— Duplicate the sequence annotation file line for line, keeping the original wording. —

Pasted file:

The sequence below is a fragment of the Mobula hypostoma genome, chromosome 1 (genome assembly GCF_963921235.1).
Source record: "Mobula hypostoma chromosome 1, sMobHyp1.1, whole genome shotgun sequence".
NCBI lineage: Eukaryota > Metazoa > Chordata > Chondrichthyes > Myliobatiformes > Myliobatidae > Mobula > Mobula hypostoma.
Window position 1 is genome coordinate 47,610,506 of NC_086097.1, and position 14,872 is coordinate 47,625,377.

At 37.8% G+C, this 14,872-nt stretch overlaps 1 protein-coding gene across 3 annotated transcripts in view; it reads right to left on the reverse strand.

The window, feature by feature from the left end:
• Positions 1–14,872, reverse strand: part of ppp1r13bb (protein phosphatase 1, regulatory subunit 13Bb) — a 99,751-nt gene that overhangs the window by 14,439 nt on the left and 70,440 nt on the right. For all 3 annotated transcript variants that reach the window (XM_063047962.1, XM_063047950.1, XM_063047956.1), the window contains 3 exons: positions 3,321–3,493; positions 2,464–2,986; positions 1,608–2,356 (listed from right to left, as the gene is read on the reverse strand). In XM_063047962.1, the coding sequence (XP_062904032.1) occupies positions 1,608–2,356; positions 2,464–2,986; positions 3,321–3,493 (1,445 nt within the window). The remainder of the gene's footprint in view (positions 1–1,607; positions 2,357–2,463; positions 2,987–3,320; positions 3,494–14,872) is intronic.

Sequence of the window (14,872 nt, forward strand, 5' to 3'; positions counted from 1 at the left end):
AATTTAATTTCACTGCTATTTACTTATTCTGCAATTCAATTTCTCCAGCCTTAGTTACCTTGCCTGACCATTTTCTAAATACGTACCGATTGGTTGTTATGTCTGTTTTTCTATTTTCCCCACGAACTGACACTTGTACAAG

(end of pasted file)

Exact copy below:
The sequence below is a fragment of the Mobula hypostoma genome, chromosome 1 (genome assembly GCF_963921235.1).
Source record: "Mobula hypostoma chromosome 1, sMobHyp1.1, whole genome shotgun sequence".
NCBI lineage: Eukaryota > Metazoa > Chordata > Chondrichthyes > Myliobatiformes > Myliobatidae > Mobula > Mobula hypostoma.
Window position 1 is genome coordinate 47,610,506 of NC_086097.1, and position 14,872 is coordinate 47,625,377.

At 37.8% G+C, this 14,872-nt stretch overlaps 1 protein-coding gene across 3 annotated transcripts in view; it reads right to left on the reverse strand.

The window, feature by feature from the left end:
• Positions 1–14,872, reverse strand: part of ppp1r13bb (protein phosphatase 1, regulatory subunit 13Bb) — a 99,751-nt gene that overhangs the window by 14,439 nt on the left and 70,440 nt on the right. For all 3 annotated transcript variants that reach the window (XM_063047962.1, XM_063047950.1, XM_063047956.1), the window contains 3 exons: positions 3,321–3,493; positions 2,464–2,986; positions 1,608–2,356 (listed from right to left, as the gene is read on the reverse strand). In XM_063047962.1, the coding sequence (XP_062904032.1) occupies positions 1,608–2,356; positions 2,464–2,986; positions 3,321–3,493 (1,445 nt within the window). The remainder of the gene's footprint in view (positions 1–1,607; positions 2,357–2,463; positions 2,987–3,320; positions 3,494–14,872) is intronic.

Sequence of the window (14,872 nt, forward strand, 5' to 3'; positions counted from 1 at the left end):
AATTTAATTTCACTGCTATTTACTTATTCTGCAATTCAATTTCTCCAGCCTTAGTTACCTTGCCTGACCATTTTCTAAATACGTACCGATTGGTTGTTATGTCTGTTTTTCTATTTTCCCCACGAACTGACACTTGTACAAG